Carole King
Carole King

Carole King

About Carole King

Carole King examines the complicated realities of love with a tenderness and swagger rare among her more plaintive ’70s folk-rock peers. In the early ’60s, alongside folks like Neil Diamond and her then-husband Gerry Goffin, King was an endlessly versatile Brill Building songwriter. There, she elevated girl-group anthems like The Shirelles’ “Will You Still Love Me Tomorrow” beyond mere bubblegum, tapped into gospel’s volcanic power alongside a young Aretha Franklin, and embraced wistful psychedelia, cowriting the Monkees smash “Pleasant Valley Sunday.” Then declaring her independence with a mix of vulnerable rock and visceral soul, the native New Yorker defined and deepened the singer/songwriter era’s emotional intimacy with albums like her 1971 solo breakthrough, Tapestry. She also wrote the template for transitioning from a behind-the-scenes songwriter into a full-fledged star. Whether pairing her pained explorations of fraying romance with the seductive longing of classic R&B balladry ("It's Too Late") or strutting like a blues singer as she celebrated the life-changing power of lust ("I Feel the Earth Move"), King shaped multiple generations of confessional singers as wildly distinctive as Tori Amos, Erykah Badu, Amy Winehouse, and Adele.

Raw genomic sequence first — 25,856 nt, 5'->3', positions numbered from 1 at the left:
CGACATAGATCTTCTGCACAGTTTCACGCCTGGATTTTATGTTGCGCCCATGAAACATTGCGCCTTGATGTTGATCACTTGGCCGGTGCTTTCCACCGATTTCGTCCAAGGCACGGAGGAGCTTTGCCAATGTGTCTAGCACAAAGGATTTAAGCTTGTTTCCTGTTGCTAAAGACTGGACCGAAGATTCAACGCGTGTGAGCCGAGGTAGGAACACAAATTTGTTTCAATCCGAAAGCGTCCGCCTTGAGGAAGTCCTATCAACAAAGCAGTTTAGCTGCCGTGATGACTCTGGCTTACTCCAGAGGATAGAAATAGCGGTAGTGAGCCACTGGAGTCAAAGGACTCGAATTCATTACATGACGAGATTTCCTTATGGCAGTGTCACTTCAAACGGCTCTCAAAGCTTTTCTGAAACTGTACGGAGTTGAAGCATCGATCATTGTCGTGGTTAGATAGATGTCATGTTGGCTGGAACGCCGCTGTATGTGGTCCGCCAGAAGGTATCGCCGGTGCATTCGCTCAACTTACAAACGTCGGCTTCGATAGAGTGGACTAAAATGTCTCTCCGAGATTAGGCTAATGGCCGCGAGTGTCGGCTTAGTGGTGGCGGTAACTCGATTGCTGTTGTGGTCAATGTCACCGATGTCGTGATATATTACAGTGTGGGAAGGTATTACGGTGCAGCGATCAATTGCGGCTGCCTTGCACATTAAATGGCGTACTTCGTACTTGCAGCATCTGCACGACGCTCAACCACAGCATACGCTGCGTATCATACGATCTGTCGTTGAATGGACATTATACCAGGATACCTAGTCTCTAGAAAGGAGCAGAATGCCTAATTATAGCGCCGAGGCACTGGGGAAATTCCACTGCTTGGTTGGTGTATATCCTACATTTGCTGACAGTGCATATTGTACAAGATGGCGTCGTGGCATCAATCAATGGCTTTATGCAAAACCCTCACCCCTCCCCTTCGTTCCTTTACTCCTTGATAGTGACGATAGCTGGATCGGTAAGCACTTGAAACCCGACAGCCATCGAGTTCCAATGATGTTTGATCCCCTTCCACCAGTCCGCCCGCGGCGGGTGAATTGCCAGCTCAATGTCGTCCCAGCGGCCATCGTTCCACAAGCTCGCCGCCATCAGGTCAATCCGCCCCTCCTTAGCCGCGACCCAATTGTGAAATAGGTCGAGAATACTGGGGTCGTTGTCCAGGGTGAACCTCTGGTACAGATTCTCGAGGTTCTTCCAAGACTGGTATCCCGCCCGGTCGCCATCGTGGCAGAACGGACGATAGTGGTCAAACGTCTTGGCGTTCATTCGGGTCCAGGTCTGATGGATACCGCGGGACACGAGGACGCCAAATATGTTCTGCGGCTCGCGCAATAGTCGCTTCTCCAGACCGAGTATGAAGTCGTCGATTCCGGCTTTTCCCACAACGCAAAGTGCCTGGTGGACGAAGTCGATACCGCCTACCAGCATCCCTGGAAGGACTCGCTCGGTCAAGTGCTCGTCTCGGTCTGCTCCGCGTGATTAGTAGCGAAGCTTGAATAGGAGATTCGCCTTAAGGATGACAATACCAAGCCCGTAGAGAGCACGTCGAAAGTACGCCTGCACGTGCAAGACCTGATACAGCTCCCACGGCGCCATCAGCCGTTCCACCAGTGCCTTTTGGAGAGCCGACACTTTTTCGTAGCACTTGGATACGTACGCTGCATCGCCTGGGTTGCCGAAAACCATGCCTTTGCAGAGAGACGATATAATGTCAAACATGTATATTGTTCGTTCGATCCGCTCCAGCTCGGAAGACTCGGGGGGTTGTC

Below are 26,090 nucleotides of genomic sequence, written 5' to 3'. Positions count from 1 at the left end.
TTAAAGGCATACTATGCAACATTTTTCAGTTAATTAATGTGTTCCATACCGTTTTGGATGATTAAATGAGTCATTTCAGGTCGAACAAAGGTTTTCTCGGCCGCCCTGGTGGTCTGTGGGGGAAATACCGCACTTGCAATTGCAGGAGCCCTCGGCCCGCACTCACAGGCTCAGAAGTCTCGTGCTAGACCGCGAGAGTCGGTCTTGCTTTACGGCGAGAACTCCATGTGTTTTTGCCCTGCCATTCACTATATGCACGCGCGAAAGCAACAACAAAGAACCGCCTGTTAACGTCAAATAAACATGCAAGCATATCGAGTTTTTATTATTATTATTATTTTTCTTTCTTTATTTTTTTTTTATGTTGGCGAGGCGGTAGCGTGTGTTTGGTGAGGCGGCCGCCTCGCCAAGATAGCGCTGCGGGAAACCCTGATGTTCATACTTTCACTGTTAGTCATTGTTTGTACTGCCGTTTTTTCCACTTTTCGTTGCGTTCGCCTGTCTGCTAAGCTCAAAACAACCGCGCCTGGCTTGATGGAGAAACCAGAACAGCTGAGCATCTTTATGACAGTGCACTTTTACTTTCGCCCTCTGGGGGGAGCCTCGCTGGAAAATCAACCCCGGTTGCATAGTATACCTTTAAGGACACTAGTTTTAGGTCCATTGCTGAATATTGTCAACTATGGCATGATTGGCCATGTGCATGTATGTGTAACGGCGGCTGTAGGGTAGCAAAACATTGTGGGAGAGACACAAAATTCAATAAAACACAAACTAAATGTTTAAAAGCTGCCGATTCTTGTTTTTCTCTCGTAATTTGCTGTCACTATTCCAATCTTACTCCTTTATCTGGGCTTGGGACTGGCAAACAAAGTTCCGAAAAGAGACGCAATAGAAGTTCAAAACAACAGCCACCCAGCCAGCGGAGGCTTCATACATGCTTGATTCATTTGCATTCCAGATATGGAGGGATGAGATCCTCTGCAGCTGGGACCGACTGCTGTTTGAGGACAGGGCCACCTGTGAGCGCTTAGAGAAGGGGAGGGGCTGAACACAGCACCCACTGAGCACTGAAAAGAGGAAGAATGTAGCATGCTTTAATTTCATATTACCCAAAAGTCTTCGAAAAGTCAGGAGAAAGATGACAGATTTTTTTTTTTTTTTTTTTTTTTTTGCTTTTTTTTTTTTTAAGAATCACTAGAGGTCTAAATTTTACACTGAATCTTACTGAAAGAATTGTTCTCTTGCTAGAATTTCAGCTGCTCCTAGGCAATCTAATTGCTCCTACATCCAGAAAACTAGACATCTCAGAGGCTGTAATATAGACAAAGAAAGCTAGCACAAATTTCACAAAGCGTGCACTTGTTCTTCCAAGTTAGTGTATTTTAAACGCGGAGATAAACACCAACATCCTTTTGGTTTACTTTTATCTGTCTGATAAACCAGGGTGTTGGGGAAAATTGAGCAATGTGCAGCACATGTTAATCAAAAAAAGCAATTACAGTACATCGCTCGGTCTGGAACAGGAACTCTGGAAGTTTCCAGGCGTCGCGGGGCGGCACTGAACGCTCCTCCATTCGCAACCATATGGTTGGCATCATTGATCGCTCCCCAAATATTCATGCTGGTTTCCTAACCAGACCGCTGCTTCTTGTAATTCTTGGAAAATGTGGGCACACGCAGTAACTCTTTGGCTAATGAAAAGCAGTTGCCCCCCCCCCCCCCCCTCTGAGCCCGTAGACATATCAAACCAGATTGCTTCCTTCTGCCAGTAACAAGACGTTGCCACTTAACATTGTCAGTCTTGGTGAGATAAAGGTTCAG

New York, NY [Brooklyn]
  • BORN
    February 9, 1942